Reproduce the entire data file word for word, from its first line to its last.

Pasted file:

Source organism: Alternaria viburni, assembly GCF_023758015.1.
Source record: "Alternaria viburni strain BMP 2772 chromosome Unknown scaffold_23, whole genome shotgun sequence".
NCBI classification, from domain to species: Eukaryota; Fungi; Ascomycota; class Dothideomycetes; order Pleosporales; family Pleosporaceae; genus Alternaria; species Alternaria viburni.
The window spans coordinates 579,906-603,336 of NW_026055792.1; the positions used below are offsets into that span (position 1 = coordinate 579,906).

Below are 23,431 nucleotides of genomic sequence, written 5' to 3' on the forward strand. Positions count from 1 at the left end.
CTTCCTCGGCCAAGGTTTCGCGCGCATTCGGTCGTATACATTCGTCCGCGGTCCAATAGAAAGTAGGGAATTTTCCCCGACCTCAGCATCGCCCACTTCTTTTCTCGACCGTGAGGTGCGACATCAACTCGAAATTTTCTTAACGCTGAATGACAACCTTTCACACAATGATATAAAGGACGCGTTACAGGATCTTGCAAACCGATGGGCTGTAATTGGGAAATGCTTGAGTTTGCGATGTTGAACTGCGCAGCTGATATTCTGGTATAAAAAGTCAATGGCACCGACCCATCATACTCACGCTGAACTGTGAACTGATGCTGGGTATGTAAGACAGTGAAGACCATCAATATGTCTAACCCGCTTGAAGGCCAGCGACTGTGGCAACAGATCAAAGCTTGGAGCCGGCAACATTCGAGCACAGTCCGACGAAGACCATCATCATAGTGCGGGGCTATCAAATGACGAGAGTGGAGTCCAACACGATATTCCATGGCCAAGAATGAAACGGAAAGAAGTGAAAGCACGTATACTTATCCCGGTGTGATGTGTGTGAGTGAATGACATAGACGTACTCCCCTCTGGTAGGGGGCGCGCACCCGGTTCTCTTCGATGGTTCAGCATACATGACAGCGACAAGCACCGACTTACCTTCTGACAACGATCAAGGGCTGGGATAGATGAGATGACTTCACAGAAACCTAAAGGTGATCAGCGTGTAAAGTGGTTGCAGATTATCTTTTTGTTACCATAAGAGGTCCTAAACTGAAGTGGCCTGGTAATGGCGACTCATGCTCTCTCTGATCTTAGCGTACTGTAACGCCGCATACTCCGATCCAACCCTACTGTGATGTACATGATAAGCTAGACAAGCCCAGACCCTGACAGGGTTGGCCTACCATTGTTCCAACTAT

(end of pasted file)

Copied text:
Source organism: Alternaria viburni, assembly GCF_023758015.1.
Source record: "Alternaria viburni strain BMP 2772 chromosome Unknown scaffold_23, whole genome shotgun sequence".
NCBI classification, from domain to species: Eukaryota; Fungi; Ascomycota; class Dothideomycetes; order Pleosporales; family Pleosporaceae; genus Alternaria; species Alternaria viburni.
The window spans coordinates 579,906-603,336 of NW_026055792.1; the positions used below are offsets into that span (position 1 = coordinate 579,906).

Below are 23,431 nucleotides of genomic sequence, written 5' to 3' on the forward strand. Positions count from 1 at the left end.
CTTCCTCGGCCAAGGTTTCGCGCGCATTCGGTCGTATACATTCGTCCGCGGTCCAATAGAAAGTAGGGAATTTTCCCCGACCTCAGCATCGCCCACTTCTTTTCTCGACCGTGAGGTGCGACATCAACTCGAAATTTTCTTAACGCTGAATGACAACCTTTCACACAATGATATAAAGGACGCGTTACAGGATCTTGCAAACCGATGGGCTGTAATTGGGAAATGCTTGAGTTTGCGATGTTGAACTGCGCAGCTGATATTCTGGTATAAAAAGTCAATGGCACCGACCCATCATACTCACGCTGAACTGTGAACTGATGCTGGGTATGTAAGACAGTGAAGACCATCAATATGTCTAACCCGCTTGAAGGCCAGCGACTGTGGCAACAGATCAAAGCTTGGAGCCGGCAACATTCGAGCACAGTCCGACGAAGACCATCATCATAGTGCGGGGCTATCAAATGACGAGAGTGGAGTCCAACACGATATTCCATGGCCAAGAATGAAACGGAAAGAAGTGAAAGCACGTATACTTATCCCGGTGTGATGTGTGTGAGTGAATGACATAGACGTACTCCCCTCTGGTAGGGGGCGCGCACCCGGTTCTCTTCGATGGTTCAGCATACATGACAGCGACAAGCACCGACTTACCTTCTGACAACGATCAAGGGCTGGGATAGATGAGATGACTTCACAGAAACCTAAAGGTGATCAGCGTGTAAAGTGGTTGCAGATTATCTTTTTGTTACCATAAGAGGTCCTAAACTGAAGTGGCCTGGTAATGGCGACTCATGCTCTCTCTGATCTTAGCGTACTGTAACGCCGCATACTCCGATCCAACCCTACTGTGATGTACATGATAAGCTAGACAAGCCCAGACCCTGACAGGGTTGGCCTACCATTGTTCCAACTAT